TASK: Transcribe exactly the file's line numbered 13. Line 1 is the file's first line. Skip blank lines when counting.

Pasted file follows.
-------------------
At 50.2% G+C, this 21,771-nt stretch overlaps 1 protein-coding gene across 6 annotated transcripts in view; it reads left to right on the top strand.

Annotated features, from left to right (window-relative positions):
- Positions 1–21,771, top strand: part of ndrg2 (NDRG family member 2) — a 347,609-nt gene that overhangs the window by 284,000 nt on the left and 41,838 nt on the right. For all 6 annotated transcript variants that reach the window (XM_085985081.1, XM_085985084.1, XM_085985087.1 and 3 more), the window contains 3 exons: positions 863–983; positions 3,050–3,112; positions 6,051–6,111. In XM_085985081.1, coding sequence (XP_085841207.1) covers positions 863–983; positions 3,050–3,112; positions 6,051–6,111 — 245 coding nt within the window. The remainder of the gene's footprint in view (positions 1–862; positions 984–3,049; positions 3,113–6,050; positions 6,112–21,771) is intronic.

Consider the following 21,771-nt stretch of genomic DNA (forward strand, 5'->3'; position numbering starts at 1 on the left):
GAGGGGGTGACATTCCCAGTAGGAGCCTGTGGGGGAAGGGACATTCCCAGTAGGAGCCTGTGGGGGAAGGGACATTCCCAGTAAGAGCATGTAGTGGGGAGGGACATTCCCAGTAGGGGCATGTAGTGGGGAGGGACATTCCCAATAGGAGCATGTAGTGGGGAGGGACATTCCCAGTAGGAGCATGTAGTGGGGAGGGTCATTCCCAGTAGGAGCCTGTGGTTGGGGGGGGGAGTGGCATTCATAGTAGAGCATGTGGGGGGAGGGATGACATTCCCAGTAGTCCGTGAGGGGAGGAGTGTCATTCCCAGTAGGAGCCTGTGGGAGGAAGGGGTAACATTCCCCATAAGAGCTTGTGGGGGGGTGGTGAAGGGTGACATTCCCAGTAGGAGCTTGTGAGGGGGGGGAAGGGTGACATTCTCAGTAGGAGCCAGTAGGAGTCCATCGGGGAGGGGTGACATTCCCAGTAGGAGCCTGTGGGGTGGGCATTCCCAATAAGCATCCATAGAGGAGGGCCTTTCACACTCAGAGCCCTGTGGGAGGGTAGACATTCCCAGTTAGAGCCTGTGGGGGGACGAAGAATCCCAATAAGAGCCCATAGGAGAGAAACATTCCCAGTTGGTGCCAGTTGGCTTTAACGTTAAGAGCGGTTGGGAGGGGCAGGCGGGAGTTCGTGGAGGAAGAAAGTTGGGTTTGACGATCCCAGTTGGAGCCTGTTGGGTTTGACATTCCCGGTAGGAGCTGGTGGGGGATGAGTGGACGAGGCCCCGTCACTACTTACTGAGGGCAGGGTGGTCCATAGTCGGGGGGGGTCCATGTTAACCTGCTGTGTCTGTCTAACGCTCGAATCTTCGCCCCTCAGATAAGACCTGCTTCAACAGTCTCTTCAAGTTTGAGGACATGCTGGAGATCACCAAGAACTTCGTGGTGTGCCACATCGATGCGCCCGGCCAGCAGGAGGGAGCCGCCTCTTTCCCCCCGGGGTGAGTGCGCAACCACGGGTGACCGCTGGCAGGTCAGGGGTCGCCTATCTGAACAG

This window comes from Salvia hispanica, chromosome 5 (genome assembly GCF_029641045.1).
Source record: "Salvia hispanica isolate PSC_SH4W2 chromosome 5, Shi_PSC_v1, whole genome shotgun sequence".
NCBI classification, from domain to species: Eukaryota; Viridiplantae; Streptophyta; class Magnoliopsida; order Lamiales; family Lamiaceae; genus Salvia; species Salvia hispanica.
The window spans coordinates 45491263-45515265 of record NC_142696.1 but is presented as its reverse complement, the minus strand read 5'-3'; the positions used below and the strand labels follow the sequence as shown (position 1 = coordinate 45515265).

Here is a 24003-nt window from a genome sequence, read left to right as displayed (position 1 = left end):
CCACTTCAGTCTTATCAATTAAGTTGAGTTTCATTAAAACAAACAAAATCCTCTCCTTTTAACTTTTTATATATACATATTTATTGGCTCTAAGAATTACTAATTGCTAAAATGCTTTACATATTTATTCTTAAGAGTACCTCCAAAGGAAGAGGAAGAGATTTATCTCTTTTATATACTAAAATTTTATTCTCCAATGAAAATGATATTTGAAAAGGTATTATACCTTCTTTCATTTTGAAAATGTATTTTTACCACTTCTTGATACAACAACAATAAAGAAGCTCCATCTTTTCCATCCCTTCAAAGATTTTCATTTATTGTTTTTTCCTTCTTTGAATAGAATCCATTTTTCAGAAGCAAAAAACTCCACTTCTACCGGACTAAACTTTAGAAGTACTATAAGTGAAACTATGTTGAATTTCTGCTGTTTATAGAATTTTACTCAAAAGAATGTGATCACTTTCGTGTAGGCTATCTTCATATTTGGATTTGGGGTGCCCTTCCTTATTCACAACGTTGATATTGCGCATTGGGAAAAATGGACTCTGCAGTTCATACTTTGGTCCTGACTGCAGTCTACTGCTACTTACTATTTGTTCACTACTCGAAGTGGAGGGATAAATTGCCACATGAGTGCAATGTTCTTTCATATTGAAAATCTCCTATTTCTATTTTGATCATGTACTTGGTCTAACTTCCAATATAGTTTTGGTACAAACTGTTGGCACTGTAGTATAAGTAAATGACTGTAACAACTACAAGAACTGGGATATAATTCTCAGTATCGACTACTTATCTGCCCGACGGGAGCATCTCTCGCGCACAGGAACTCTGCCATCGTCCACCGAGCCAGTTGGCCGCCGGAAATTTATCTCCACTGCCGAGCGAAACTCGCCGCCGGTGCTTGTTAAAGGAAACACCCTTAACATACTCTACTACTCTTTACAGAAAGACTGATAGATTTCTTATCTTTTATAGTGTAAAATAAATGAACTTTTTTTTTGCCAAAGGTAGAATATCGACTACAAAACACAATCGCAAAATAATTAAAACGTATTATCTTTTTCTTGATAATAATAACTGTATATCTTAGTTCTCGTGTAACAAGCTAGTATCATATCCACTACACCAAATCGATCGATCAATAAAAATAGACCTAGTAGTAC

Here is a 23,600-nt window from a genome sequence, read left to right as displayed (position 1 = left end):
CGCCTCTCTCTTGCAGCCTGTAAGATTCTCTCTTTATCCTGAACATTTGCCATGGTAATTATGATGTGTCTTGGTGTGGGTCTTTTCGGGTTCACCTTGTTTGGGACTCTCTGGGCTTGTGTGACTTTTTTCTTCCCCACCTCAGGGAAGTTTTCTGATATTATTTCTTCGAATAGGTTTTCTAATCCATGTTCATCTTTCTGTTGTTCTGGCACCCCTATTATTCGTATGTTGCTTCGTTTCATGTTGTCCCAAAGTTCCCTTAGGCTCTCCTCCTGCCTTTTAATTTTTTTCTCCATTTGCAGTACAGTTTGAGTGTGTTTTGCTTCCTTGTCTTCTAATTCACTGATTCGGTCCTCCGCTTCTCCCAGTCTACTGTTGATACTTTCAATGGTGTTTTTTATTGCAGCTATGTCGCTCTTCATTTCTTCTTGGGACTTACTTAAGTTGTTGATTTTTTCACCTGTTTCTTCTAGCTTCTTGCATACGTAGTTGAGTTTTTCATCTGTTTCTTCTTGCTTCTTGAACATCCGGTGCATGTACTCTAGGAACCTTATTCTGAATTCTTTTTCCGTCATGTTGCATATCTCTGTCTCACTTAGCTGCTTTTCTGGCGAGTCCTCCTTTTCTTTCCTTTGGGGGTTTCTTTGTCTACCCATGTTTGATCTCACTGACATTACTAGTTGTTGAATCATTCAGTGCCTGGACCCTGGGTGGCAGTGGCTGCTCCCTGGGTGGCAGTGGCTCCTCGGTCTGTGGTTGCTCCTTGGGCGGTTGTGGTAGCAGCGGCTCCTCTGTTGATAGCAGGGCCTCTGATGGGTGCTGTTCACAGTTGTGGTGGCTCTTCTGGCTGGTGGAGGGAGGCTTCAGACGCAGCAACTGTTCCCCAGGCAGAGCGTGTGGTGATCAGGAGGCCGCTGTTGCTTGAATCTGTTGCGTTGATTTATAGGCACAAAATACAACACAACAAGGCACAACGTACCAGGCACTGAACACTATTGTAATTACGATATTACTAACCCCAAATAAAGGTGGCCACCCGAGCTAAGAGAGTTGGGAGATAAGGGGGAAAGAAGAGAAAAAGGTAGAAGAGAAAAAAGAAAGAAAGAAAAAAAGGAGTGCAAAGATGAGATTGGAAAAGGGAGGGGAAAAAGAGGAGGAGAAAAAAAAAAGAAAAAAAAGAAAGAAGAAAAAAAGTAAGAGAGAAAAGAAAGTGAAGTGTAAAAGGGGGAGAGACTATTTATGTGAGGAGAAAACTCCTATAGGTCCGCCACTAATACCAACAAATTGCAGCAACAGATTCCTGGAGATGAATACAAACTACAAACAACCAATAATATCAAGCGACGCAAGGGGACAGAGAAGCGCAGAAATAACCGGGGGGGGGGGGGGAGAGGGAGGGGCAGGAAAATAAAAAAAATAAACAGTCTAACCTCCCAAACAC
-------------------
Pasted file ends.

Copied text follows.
CGCCTCTCTCTTGCAGCCTGTAAGATTCTCTCTTTATCCTGAACATTTGCCATGGTAATTATGATGTGTCTTGGTGTGGGTCTTTTCGGGTTCACCTTGTTTGGGACTCTCTGGGCTTGTGTGACTTTTTTCTTCCCCACCTCAGGGAAGTTTTCTGATATTATTTCTTCGAATAGGTTTTCTAATCCATGTTCATCTTTCTGTTGTTCTGGCACCCCTATTATTCGTATGTTGCTTCGTTTCATGTTGTCCCAAAGTTCCCTTAGGCTCTCCTCCTGCCTTTTAATTTTTTTCTCCATTTGCAGTACAGTTTGAGTGTGTTTTGCTTCCTTGTCTTCTAATTCACTGATTCGGTCCTCCGCTTCTCCCAGTCTACTGTTGATACTTTCAATGGTGTTTTTTATTGCAGCTATGTCGCTCTTCATTTCTTCTTGGGACTTACTTAAGTTGTTGATTTTTTCACCTGTTTCTTCTAGCTTCTTGCATACGTAGTTGAGTTTTTCATCTGTTTCTTCTTGCTTCTTGAACATCCGGTGCATGTACTCTAGGAACCTTATTCTGAATTCTTTTTCCGTCATGTTGCATATCTCTGTCTCACTTAGCTGCTTTTCTGGCGAGTCCTCCTTTTCTTTCCTTTGGGGGTTTCTTTGTCTACCCATGTTTGATCTCACTGACATTACTAGTTGTTGAATCATTCAGTGCCTGGACCCTGGGTGGCAGTGGCTGCTCCCTGGGTGGCAGTGGCTCCTCGGTCTGTGGTTGCTCCTTGGGCGGTTGTGGTAGCAGCGGCTCCTCTGTTGATAGCAGGGCCTCTGATGGGTGCTGTTCACAGTTGTGGTGGCTCTTCTGGCTGGTGGAGGGAGGCTTCAGACGCAGCAACTGTTCCCCAGGCAGAGCGTGTGGTGATCAGGAGGCCGCTGTTGCTTGAATCTGTTGCGTTGATTTATAGGCACAAAATACAACACAACAAGGCACAACGTACCAGGCACTGAACACTATTGTAATTACGATATTACTAACCCCAAATAAAGGTGGCCACCCGAGCTAAGAGAGTTGGGAGATAAGGGGGAAAGAAGAGAAAAAGGTAGAAGAGAAAAAAGAAAGAAAGAAAAAAAGGAGTGCAAAGATGAGATTGGAAAAGGGAGGGGAAAAAGAGGAGGAGAAAAAAAAAAGAAAAAAAAGAAAGAAGAAAAAAAGTAAGAGAGAAAAGAAAGTGAAGTGTAAAAGGGGGAGAGACTATTTATGTGAGGAGAAAACTCCTATAGGTCCGCCACTAATACCAACAAATTGCAGCAACAGATTCCTGGAGATGAATACAAACTACAAACAACCAATAATATCAAGCGACGCAAGGGGACAGAGAAGCGCAGAAATAACCGGGGGGGGGGGGGGAGAGGGAGGGGCAGGAAAATAAAAAAAATAAACAGTCTAACCTCCCAAACAC